Posted by Duncan Morris

Earlier this year Rand did a Whiteboard Friday video talking about how to get an SEO job. A couple of years ago Rebecca covered the SEOmoz hiring process, with a full re-cap of how Jane became a ‘mozzer. What follows is my take on a similar topic, two years later, and a couple of thousand words shorter 😉

We are in the process of hiring a Search Marketing Apprentice. This post will explain the steps we go through when hiring and what we are looking for at the various stages. Whether you are hiring or job seeking, you will hopefully get something out of what follows.

Don’t forget the SEOmoz Marketplace has a list of internet marketing jobs, including our role.

The SEO Job Description

Our SEO hires so far (Lucy and Rob) have been people who had no SEO experience when they started. What I’m going to talk about here is the way we have approached hiring people in order to train them in-house. I’m sure the steps we would take when hiring an experienced person would differ slightly, but since we haven’t yet hired an advanced SEO, I’ll have to leave that to your better judgment.

For inexperienced hires questions about past successes are not relevant. For much of the interview process you need to be working out who has an aptitude for SEO. The first step of this has got to be defining what you mean by SEO, or at the very least deciding what role the new hire will take on. This is no different from creating a specification for a new piece of software. If you don’t know what the program is meant to do, it’s impossible to say when it works. Likewise, if you don’t know what the new role will entail it will be harder to know when you have found the right person.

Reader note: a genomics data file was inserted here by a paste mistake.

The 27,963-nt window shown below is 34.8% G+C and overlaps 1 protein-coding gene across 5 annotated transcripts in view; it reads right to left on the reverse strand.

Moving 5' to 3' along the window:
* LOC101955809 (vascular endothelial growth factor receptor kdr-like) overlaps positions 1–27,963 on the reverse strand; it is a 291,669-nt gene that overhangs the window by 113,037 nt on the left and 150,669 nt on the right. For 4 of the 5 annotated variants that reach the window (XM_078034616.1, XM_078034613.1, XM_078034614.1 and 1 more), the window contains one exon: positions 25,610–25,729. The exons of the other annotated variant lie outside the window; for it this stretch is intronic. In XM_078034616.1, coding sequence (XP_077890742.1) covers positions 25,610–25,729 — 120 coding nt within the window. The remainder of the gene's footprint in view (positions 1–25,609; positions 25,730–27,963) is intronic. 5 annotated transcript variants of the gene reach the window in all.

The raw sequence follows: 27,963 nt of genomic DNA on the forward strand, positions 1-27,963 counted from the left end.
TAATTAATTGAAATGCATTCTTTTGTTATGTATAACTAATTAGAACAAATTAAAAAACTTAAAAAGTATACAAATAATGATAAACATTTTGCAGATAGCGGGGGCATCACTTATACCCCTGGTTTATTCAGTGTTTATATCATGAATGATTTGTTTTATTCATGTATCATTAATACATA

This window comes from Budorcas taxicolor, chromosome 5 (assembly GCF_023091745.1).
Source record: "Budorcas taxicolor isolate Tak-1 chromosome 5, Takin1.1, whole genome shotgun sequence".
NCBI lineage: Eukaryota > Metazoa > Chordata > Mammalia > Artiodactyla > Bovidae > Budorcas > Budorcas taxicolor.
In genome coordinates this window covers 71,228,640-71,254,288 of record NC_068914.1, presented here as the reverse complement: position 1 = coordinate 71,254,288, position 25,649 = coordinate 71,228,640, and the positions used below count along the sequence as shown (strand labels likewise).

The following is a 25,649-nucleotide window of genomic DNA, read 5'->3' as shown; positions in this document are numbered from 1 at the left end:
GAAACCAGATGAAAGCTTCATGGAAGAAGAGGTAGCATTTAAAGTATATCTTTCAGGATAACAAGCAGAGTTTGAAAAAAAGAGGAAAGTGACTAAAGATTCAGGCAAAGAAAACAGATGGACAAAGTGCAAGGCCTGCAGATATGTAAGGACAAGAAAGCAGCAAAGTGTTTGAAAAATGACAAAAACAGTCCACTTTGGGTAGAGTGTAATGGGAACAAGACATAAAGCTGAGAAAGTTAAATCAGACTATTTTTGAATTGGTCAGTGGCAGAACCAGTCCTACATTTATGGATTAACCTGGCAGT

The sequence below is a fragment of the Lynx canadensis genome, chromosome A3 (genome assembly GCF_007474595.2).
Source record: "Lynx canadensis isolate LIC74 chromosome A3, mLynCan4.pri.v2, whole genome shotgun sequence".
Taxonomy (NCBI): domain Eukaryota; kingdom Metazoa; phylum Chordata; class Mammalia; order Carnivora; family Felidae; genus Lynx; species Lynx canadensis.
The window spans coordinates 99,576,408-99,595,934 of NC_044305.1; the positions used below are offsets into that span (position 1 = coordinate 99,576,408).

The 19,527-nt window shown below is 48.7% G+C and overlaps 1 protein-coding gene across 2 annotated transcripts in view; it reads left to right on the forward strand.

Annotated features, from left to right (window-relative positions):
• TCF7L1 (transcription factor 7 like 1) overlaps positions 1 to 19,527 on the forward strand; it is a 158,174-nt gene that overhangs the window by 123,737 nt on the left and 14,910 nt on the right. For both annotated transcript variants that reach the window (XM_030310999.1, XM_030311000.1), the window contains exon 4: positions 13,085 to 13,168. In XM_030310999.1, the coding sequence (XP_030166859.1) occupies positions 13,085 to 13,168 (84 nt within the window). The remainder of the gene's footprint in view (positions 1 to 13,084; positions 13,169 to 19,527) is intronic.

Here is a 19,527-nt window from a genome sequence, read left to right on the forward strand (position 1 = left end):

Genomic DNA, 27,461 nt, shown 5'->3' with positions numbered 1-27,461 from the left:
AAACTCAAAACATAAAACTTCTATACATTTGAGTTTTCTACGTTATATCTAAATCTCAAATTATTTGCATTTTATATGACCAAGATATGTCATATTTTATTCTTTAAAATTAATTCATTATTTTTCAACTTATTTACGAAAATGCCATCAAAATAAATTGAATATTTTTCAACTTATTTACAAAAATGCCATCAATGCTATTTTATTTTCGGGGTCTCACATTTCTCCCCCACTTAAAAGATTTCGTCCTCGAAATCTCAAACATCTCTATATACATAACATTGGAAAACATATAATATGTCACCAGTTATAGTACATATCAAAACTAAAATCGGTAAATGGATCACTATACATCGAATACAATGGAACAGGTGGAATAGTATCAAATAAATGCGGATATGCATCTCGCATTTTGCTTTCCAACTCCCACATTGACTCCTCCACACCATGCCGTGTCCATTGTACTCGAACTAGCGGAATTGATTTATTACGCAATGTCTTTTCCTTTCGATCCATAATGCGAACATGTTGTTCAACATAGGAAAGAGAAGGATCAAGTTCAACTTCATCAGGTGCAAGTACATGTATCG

We had this exact problem recently and ended up wasting a lot of time interviewing people for a vague job description. Given we didn’t really know what we were looking for, we struggled to find the right person. In the end we didn’t hire anyone.

I urge anyone who is starting the process of hiring to really tie down the job description and the type of person you need. It will help in every stage of the process.

SEO Aptitude

Discovering aptitude is something that is quite tricky, since you are trying to work out how good someone will be at something they know little about. Our approach has always been to ask fairly broad questions and see where the candidate goes with them. The following are some of the questions we have asked in the past:

  • What, in your opinion, are the goals of the search engines?
  • Please tell us about two websites that you really like and discuss what makes them so good.
  • Give an example of something you’ve promoted or sold to others.

The right candidate has, in our experience, always managed to provide interesting answers even if they aren’t always 100% right. At this stage we’re not looking for 100% right – we’re looking for someone who has that certain spark and who, with training, will get what SEO is all about. Working out if someone is going to "get it" is incredibly hard. If you are lucky enough to meet someone who does, you just know.

Writing Job Adverts

The type of job advert you write will almost certainly have an effect on the type of person who applies for the job. Having just re-read the advert I wrote, I’m as guilty of this as anyone. It seems that everything we have learnt about writing compelling and interesting content (especially titles) gets thrown out of the window when it’s time to write a job ad. Jane wrote about this exact topic when she was looking to rent a flat.